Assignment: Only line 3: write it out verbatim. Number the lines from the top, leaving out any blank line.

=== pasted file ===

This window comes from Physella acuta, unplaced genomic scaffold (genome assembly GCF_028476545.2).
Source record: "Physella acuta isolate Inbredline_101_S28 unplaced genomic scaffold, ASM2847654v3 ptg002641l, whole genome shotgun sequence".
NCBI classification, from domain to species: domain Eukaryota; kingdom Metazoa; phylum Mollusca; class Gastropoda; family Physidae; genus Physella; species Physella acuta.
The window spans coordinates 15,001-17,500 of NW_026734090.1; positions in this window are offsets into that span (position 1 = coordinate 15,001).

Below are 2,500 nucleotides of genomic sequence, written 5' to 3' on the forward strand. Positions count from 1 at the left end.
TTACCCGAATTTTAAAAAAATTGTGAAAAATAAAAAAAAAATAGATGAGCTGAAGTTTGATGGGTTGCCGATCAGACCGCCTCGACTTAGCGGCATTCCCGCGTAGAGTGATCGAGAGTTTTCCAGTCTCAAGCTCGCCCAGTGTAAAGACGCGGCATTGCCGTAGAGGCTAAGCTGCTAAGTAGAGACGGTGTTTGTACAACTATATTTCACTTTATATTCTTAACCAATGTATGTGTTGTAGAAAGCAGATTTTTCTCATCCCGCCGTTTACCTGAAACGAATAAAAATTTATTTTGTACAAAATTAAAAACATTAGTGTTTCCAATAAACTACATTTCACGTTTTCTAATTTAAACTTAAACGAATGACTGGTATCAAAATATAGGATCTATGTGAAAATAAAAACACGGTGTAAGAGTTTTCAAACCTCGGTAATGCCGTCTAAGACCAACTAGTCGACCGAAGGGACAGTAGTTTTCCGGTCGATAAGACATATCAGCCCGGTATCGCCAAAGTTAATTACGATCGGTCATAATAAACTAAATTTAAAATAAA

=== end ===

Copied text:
NCBI classification, from domain to species: domain Eukaryota; kingdom Metazoa; phylum Mollusca; class Gastropoda; family Physidae; genus Physella; species Physella acuta.